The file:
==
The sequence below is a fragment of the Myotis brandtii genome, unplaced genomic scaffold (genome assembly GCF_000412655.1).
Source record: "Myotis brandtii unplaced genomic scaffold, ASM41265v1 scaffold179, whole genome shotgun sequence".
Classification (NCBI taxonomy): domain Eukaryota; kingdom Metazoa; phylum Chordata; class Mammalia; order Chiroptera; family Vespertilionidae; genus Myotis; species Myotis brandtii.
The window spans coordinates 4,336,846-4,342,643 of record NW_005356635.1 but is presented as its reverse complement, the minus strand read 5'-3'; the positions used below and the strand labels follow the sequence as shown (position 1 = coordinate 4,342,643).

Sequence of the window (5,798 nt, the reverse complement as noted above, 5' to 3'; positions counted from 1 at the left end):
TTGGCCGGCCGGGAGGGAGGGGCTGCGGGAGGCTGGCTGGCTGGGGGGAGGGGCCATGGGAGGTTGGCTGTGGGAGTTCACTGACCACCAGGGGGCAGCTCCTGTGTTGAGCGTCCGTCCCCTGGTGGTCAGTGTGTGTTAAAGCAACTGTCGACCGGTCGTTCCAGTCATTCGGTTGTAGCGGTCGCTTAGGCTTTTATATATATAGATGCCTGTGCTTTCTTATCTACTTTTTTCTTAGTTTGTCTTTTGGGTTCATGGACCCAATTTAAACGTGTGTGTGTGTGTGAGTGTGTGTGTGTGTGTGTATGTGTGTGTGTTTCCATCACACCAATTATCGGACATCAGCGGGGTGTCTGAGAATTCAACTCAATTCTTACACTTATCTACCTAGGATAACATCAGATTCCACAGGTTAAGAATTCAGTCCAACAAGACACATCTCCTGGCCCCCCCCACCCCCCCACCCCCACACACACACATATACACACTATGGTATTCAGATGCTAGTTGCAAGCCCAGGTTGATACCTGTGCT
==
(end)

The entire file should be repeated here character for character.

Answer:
The sequence below is a fragment of the Myotis brandtii genome, unplaced genomic scaffold (genome assembly GCF_000412655.1).
Source record: "Myotis brandtii unplaced genomic scaffold, ASM41265v1 scaffold179, whole genome shotgun sequence".
Classification (NCBI taxonomy): domain Eukaryota; kingdom Metazoa; phylum Chordata; class Mammalia; order Chiroptera; family Vespertilionidae; genus Myotis; species Myotis brandtii.
The window spans coordinates 4,336,846-4,342,643 of record NW_005356635.1 but is presented as its reverse complement, the minus strand read 5'-3'; the positions used below and the strand labels follow the sequence as shown (position 1 = coordinate 4,342,643).

Sequence of the window (5,798 nt, the reverse complement as noted above, 5' to 3'; positions counted from 1 at the left end):
TTGGCCGGCCGGGAGGGAGGGGCTGCGGGAGGCTGGCTGGCTGGGGGGAGGGGCCATGGGAGGTTGGCTGTGGGAGTTCACTGACCACCAGGGGGCAGCTCCTGTGTTGAGCGTCCGTCCCCTGGTGGTCAGTGTGTGTTAAAGCAACTGTCGACCGGTCGTTCCAGTCATTCGGTTGTAGCGGTCGCTTAGGCTTTTATATATATAGATGCCTGTGCTTTCTTATCTACTTTTTTCTTAGTTTGTCTTTTGGGTTCATGGACCCAATTTAAACGTGTGTGTGTGTGTGAGTGTGTGTGTGTGTGTGTATGTGTGTGTGTTTCCATCACACCAATTATCGGACATCAGCGGGGTGTCTGAGAATTCAACTCAATTCTTACACTTATCTACCTAGGATAACATCAGATTCCACAGGTTAAGAATTCAGTCCAACAAGACACATCTCCTGGCCCCCCCCACCCCCCCACCCCCACACACACACATATACACACTATGGTATTCAGATGCTAGTTGCAAGCCCAGGTTGATACCTGTGCT